Tuesday, 26 June 2007: 9:30 AM
Summit A (The Yarrow Resort Hotel and Conference Center)
Major windstorms in the Pacific Northwestern United States have been key events in the region's history due to their high impact on people and infrastructure. For example, one of the most memorable and destructive of these events produced wind gusts exceeding 100 mph in the Willamette Valley of Oregon on 12 October 1962. The storm, colloquially referred to as the Columbus Day Storm, resulted in about $250 billion (in 1962 dollars) in damages, over 11 billion boardfeet of felled timber, and at least 31 deaths in Oregon and Washington. Other known major storm dates include 14 November 1981, which produced wind gusts exceeding 70 mph in the Willamette Valley, 20 January 1993, which produced wind gusts exceeding 60 mph in the Puget Sound region of Washington, and 12 December 1995, which produced wind gusts exceeding 70 mph along the Pacific Northwest interior corridor.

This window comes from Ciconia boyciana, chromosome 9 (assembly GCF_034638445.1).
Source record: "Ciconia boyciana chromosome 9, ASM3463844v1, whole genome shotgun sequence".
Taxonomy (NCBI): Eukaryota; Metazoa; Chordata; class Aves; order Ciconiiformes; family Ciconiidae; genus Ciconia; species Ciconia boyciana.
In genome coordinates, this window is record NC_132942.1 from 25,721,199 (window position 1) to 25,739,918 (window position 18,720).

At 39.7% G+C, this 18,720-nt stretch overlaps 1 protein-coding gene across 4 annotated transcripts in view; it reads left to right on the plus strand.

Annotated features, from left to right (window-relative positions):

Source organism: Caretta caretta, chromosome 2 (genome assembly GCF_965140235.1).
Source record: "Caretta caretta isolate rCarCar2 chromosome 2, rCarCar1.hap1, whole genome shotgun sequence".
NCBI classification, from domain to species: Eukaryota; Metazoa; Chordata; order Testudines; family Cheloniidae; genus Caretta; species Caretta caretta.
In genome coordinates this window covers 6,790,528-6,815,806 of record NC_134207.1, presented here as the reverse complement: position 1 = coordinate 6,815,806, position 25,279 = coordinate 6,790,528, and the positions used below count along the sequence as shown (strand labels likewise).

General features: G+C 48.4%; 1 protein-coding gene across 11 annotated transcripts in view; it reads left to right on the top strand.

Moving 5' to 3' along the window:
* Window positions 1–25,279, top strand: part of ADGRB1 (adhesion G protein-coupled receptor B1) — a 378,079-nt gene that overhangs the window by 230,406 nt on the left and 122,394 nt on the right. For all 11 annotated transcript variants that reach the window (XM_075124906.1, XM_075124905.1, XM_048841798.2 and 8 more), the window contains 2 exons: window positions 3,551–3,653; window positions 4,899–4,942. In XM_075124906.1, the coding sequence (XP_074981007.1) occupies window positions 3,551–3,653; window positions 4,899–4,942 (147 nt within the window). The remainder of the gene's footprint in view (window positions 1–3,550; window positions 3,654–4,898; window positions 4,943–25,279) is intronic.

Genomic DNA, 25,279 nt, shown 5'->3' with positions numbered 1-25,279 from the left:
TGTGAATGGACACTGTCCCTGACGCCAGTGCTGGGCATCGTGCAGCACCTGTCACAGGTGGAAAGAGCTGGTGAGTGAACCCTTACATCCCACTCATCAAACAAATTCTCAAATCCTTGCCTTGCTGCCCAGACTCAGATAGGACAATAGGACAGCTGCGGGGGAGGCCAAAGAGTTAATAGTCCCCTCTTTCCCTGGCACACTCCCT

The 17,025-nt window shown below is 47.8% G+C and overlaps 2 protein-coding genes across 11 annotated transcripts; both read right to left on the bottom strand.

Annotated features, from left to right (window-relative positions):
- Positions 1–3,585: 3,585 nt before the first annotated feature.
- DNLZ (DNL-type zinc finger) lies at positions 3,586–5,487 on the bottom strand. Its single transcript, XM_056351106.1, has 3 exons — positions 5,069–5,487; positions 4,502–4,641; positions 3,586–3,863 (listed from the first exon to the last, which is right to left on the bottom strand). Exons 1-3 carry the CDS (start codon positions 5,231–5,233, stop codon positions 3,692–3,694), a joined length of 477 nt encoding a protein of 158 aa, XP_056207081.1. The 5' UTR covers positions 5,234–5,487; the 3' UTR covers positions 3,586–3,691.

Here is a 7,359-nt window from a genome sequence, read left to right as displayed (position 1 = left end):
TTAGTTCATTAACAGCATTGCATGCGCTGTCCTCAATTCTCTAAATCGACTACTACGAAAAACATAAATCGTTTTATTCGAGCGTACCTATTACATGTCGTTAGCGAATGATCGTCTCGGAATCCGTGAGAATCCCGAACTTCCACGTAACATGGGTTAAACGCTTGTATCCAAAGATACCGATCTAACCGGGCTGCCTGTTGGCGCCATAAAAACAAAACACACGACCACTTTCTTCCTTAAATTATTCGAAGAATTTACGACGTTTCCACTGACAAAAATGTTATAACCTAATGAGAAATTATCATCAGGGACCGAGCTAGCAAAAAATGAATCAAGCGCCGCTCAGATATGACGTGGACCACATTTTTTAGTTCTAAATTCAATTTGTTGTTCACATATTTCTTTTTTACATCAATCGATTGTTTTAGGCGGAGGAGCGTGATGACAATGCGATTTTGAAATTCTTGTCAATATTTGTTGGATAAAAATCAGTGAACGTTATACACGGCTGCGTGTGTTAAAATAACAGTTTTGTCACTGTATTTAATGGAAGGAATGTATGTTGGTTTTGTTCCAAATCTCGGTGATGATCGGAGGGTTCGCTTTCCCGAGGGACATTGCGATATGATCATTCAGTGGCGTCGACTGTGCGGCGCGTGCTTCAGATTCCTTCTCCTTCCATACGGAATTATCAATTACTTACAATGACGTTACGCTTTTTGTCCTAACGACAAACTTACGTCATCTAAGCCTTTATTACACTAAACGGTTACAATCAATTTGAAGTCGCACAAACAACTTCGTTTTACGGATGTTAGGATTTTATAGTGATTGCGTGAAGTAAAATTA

This paper presents an objective method for identifying major southerly wind events in the Pacific Northwest interior and examines the synoptic characteristics of these events via compositing. Ten Pacific Northwest interior weather stations with lengthy and reliable histories are utilized to identify windstorm events based on the National Weather Service (NWS) criteria for high wind warnings and watches. The majority of events display regional signatures, and thus the Pacific Northwest is divided into four regions of influence for major windstorm events. Composites of pertinent meteorological variables from the National Center for Environmental Prediction (NCEP) National Center for Atmospheric Research (NCAR) Reanalysis Project (NNRP) grids reveal the synoptic characteristics and evolution of these events as a class of storms.
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